Greenhalgh, who is a professor of anthropology at Harvard, presents a collection of 45 narratives gathered from college students about their concepts of weight, fat, and body image. She finds that decades of “fat talk” has damaged and shamed young people in a variety of ways.

Greenhalgh notes that it’s been 15 years since the public health campaign has been launched, but in reality it’s been 21 years since Hillary Clinton and former Surgeon General C. Everett Koop launched “Shape Up America” in the White House Rose Garden. I remember that day well, since Lynn McAfee (one of the foremothers of the fat acceptance movement) and I protested the announcement on the sidewalk in front of the White House.

The other bookend to weight shaming is First Lady Michelle Obama’s “Let’s Move” campaign, launched in February 2010 to specifically target fat children. In an email exchange between Greenhalgh and NPR contributor Barbara King, Greenhalgh wrote, “All of us are making war on fat through constant fat-talk. Yet because very few people can lose weight and keep it off, the pervasive fat-talk does not have its intended effect; instead, it is causing terrible, yet often, invisible harm.”

She continues, “The harm to individuals includes emotional distress and, often, physical injury from trying too hard to lose weight. The war on fat is also damaging critical social relationships, especially the crucial bond between mother and daughter. The stigma and discrimination against fat people are now well known; what isn’t known is that the human costs of the war on fat itself are harmful to people of all sizes and to us as a nation.”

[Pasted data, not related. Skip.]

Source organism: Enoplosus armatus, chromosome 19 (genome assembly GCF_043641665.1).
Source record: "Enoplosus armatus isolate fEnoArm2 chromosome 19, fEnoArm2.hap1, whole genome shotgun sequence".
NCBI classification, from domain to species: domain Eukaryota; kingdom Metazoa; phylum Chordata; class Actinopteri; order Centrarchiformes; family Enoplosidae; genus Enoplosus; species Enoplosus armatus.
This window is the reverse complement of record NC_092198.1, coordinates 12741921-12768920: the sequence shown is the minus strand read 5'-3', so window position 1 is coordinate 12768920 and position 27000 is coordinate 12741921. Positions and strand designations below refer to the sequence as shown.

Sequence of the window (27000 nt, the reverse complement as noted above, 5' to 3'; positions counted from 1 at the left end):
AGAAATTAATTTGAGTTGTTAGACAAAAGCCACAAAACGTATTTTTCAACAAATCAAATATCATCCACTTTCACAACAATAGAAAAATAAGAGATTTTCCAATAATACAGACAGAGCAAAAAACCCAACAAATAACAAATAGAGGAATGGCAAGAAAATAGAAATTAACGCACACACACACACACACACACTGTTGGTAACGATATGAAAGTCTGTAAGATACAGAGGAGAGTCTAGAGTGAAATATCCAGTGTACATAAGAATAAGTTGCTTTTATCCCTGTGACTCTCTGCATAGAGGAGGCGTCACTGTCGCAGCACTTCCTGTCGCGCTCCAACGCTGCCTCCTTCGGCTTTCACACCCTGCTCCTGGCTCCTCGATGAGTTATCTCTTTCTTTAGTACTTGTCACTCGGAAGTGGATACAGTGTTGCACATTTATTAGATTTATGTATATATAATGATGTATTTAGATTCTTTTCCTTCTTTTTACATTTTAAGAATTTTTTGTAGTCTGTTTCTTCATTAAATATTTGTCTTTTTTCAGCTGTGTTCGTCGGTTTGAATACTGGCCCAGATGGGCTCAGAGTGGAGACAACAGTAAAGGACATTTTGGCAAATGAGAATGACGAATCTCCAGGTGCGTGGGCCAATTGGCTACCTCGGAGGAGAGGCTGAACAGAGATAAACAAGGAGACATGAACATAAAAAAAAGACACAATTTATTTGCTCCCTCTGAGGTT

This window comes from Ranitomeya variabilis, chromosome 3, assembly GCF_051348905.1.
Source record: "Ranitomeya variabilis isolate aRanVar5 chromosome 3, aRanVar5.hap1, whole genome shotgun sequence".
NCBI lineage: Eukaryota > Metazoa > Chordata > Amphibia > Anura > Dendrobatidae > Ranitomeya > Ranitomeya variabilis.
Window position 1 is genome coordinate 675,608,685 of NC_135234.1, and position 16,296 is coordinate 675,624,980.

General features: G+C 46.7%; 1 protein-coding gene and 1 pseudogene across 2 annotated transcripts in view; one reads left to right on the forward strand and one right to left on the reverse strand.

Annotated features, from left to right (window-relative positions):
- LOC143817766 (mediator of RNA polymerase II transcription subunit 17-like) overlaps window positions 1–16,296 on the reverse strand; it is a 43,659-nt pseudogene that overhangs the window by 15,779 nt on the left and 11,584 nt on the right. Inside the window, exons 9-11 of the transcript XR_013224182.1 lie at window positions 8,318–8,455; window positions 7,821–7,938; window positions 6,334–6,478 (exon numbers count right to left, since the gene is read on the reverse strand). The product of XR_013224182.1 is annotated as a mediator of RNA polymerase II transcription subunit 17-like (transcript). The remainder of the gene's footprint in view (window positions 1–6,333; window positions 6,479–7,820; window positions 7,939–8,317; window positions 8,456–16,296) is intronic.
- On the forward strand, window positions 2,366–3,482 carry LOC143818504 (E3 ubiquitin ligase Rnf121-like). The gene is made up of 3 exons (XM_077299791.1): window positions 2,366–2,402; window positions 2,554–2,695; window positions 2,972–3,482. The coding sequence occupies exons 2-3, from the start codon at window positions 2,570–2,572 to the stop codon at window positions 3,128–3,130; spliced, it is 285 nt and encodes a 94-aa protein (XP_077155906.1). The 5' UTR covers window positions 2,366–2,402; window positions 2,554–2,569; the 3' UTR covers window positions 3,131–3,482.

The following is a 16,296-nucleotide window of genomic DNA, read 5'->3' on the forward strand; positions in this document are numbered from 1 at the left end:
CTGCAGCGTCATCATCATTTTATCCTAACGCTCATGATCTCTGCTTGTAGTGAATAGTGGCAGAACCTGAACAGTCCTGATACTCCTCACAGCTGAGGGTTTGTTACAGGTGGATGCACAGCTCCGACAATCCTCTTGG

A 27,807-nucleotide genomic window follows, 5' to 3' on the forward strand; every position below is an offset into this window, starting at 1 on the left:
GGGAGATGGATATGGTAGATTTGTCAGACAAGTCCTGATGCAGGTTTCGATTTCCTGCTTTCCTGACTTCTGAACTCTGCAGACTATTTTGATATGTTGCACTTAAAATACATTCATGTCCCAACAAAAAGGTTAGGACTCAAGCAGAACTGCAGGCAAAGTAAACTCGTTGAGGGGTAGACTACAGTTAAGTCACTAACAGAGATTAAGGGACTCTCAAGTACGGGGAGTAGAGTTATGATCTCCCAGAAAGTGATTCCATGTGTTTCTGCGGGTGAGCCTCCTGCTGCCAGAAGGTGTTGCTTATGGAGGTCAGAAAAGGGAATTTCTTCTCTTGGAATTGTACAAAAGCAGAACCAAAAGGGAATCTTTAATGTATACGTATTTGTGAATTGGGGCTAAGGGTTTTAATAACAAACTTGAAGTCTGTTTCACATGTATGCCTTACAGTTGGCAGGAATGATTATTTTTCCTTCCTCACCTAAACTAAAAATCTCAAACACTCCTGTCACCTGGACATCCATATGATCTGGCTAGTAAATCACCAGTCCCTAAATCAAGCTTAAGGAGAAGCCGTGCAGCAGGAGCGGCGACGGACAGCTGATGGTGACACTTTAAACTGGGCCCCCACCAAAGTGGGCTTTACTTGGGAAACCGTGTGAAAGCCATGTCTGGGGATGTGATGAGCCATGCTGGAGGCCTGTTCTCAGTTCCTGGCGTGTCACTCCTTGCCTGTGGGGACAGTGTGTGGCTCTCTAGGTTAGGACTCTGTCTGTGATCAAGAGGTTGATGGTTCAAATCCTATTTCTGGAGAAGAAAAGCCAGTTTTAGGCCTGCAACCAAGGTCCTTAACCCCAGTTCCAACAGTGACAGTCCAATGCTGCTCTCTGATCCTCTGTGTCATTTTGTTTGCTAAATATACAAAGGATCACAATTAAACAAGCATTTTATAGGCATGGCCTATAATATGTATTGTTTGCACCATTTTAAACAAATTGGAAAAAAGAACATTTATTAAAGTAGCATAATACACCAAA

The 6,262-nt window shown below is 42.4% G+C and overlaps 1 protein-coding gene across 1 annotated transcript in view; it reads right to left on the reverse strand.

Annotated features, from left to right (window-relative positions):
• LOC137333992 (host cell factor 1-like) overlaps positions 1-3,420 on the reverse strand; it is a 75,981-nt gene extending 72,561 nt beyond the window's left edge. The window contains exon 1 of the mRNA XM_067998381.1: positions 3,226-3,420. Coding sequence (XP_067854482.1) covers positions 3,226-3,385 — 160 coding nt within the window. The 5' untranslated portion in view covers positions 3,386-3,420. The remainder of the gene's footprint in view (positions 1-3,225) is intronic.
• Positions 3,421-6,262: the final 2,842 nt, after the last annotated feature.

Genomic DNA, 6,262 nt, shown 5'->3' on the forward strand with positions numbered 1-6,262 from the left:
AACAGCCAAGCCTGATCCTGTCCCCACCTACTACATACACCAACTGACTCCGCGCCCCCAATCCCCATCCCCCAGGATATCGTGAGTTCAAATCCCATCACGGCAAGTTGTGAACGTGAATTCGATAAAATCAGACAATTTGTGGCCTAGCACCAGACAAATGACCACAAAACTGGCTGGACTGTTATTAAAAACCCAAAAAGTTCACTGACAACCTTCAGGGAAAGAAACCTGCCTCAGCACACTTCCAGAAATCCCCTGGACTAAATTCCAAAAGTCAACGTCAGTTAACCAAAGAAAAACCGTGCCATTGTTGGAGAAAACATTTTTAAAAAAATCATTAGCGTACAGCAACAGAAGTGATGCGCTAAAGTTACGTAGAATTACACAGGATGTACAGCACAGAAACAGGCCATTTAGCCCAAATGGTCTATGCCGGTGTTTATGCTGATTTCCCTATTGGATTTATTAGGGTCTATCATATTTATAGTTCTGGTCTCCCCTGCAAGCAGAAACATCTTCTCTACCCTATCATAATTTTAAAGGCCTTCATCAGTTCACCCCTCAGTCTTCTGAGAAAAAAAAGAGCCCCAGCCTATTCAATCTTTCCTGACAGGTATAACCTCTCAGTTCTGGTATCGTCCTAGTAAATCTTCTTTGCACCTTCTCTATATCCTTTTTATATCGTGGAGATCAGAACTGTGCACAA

Fat children don’t have a safe haven. Schoolmates bully fat kids, but parents often don’t rally to their children’s defense. In fact, many parents are embarrassed by their fat kids and view bullying as further evidence that their child should redouble his or her efforts to lose weight. The education system reinforces fat shaming. When my son was in elementary school, the school had an annual assembly featuring “Mr. Slimbody Goodbody” – at least until I managed to stop it by pointing out that fat kids were getting the message that fat bodies were bad bodies.

In ninth grade, California high school students are required to pass five of six physical fitness tests. If they don’t, they must continue to take P.E. and be retested each year until they take it. Here’s the catch. One of the six “fitness tests” is “body composition,” using skinfold measurements, body mass index (BMI), or a bioelectric impedance analyzer. In other words, if a child fat, s/he already has one strike; s/he must pass each of the five other tests: one mile run, curl-ups, push-ups, trunk lift, and shoulder stretch. Then, of course, there’s the humiliation of being weighed or having your fat pinched at school.

Nowhere is there a recognition that fit bodies come in all sizes; on the contrary, high schools are reinforcing the idea that the only good bodies are slim bodies.